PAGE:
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The Female Gaze

The Female Gaze: Behind-The-Lens With BBC Presenter Alice Morrison

“Indiana Jones, eat your heart out!” exclaims Alice Morrison in her new BBC iPlayer documentary, Arabian Adventures: Secrets of the Nabataeans, in which she explores the ancient civilisation who built – and lived in Petra in Jordan and AlUla in Saudi Arabia.

At this moment in the documentary, Alice is walking into a tomb in Petra and realising she’s in one of many places in the ancient city that could – quite possibly – hide the secrets of the Nabataean community she’s tracing. If only she could dig through the waist-height piles of desert sand that have gathered inside it over the years. 

This might sound intrepid – and it is – but it’s only the latest in a long line of unique exploration for the British explorer and adventurer, who has traversed the length of Africa by bike, completed six marathons in six days in Morocco’s Sahara, faced snakes in the desert, discovered lost cities, almost fallen into quicksand, and so much more. 

From her home in Morocco – and with a magnificent backdrop of the Atlas Mountains – Alice joined Citizen Femme on a video call, telling us more about her life of adventure, and taking us behind-the-scenes of her new documentary.

Alice taking part in Marathon des Sables. Image Credit: Marathon des Sables

Your tagline is ‘Indiana Jones for Girls’ – tell us how this describes you and what you do?

Somebody gave me that title – I was absolutely delighted and grabbed it. It might sound a bit weird – ‘Indiana Jones for Girls’ coming from a midlife woman – but, on the other hand, Indiana Jones himself was quite aged so I feel ok about it. I think that the reason is people get it immediately: I do lots of roaming around deserted places with scorpions and snakes; I’ve hit quicksand; I’ve discovered lost cities; I’ve found dinosaur footprints. It tells you I’m an adventurer, and that there’s going to be some perils.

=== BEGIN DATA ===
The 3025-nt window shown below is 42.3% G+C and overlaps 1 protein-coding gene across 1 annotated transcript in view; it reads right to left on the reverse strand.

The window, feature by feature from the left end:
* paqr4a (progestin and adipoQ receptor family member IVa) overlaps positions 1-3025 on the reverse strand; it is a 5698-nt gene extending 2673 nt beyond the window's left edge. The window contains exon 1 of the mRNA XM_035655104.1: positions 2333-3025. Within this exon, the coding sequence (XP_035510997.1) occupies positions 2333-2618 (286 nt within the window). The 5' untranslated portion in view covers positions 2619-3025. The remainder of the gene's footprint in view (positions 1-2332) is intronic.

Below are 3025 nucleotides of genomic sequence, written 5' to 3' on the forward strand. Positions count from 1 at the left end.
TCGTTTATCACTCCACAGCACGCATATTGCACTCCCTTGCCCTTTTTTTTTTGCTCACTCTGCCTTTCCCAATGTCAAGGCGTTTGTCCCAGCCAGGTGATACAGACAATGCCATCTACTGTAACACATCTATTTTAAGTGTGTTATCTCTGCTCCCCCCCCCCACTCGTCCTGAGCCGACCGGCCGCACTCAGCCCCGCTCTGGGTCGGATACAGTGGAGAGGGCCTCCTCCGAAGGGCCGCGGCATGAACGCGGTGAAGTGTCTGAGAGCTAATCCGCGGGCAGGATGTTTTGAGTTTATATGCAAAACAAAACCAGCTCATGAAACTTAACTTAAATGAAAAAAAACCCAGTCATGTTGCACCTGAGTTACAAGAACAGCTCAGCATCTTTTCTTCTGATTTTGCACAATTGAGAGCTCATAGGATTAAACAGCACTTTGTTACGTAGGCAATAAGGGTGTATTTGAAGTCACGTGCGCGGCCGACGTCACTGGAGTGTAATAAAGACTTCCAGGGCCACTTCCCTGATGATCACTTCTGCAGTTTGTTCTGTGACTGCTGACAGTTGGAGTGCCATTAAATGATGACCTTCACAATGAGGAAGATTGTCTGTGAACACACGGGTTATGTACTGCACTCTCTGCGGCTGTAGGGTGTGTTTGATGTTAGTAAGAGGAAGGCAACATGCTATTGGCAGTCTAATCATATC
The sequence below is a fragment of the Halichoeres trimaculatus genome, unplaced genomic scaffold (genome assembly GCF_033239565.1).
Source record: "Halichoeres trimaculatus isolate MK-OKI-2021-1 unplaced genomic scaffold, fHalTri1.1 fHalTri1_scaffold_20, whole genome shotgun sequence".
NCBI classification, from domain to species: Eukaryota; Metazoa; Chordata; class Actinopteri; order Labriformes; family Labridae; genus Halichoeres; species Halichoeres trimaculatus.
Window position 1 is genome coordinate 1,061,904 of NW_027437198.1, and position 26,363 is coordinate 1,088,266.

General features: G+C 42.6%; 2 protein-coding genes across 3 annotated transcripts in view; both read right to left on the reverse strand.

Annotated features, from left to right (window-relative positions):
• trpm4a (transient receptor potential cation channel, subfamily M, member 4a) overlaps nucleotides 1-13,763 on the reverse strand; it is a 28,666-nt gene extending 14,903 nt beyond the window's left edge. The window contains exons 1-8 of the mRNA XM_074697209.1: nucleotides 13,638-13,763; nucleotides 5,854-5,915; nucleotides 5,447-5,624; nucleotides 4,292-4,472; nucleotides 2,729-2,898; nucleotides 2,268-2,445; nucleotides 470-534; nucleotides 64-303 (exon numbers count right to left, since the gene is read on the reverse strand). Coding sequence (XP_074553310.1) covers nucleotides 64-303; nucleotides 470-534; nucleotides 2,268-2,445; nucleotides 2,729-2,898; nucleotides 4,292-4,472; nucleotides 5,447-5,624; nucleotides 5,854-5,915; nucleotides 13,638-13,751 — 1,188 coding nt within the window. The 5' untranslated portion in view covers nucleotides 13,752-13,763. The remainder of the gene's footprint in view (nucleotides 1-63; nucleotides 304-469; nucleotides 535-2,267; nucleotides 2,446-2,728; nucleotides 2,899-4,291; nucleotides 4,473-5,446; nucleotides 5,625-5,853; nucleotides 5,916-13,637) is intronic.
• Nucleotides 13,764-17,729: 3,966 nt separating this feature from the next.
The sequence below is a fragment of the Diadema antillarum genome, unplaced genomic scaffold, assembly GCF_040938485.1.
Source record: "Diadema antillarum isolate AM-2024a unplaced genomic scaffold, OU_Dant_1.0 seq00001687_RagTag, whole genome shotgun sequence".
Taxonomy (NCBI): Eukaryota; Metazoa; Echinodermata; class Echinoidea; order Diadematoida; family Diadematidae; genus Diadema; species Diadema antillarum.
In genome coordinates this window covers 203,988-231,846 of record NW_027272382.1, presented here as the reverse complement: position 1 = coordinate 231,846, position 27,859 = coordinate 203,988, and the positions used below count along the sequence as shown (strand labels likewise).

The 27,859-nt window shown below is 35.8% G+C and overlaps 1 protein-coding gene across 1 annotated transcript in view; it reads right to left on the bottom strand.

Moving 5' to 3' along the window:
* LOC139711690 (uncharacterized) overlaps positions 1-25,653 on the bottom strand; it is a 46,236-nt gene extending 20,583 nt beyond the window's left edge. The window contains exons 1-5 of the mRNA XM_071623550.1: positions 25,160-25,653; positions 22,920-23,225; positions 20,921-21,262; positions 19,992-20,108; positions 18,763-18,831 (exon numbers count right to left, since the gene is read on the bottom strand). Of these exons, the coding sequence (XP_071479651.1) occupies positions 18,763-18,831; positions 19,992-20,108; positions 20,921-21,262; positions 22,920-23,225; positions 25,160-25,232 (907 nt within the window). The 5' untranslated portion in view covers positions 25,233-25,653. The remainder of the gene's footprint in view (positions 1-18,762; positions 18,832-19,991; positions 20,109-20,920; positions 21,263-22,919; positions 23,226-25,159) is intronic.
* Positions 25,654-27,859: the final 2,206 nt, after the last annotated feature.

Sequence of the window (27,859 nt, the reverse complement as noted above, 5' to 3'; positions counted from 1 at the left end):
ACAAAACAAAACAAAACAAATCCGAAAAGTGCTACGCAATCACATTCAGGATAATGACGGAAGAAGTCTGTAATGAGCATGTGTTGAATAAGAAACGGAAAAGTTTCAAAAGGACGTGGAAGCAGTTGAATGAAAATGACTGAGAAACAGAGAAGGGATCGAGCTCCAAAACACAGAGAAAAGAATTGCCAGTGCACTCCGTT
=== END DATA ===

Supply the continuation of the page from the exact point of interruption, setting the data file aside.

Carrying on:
You’re born in Scotland but currently based in Morocco. When did you first visit Morocco?

The first time was so long ago. But, more recently, I came to Morocco because I signed up for the Marathon Des Sables on my 50th birthday. It’s called the toughest foot race on Earth – though it’s not really the toughest, there are harder ones. It’s six marathons across the desert within six days, and you have to carry all your own food and equipment. The middle marathons are double, so you do 52 miles at once. I’d never run a marathon before, far less six, and I was terrified; one of the things I could do to make it easier – and also to make more of a story of it – was to come to Morocco and live here to get comfortable with the culture before the race. I fell in love with it and stayed.

What made you stay?

Alice and her father on the equator in Uganda

I speak Arabic; I studied Arabic at university and I was brought up in Africa. Morocco is that mix of Arab and Africa. It has really diverse landscapes – we’ve got mountains, desert, and the coast – and above all the people are so kind and friendly, they have a good sense of humour and are welcoming. The world always seems very difficult, but here you can just live a happy life and that’s what I really want to do. I want to live a happy life.

Before Marathon Des Sables, you’d cycled from Cairo to Cape Town for Tour D’Afrique – tell us about this: 

Tour D’Afrique was my very first big challenge. Before that, I’d done lots of adventurous things on my holidays, but I’d never done anything massive. Tour D’Afrique came along, it was from January to May – 100 days riding, 20 days rest – and massive saddle sores. What an adventure. My first book came out of this race. It’s called Dodging Elephants – the clue’s in the title. It was an extraordinary adventure. If you ever get the chance to do the race, sign up.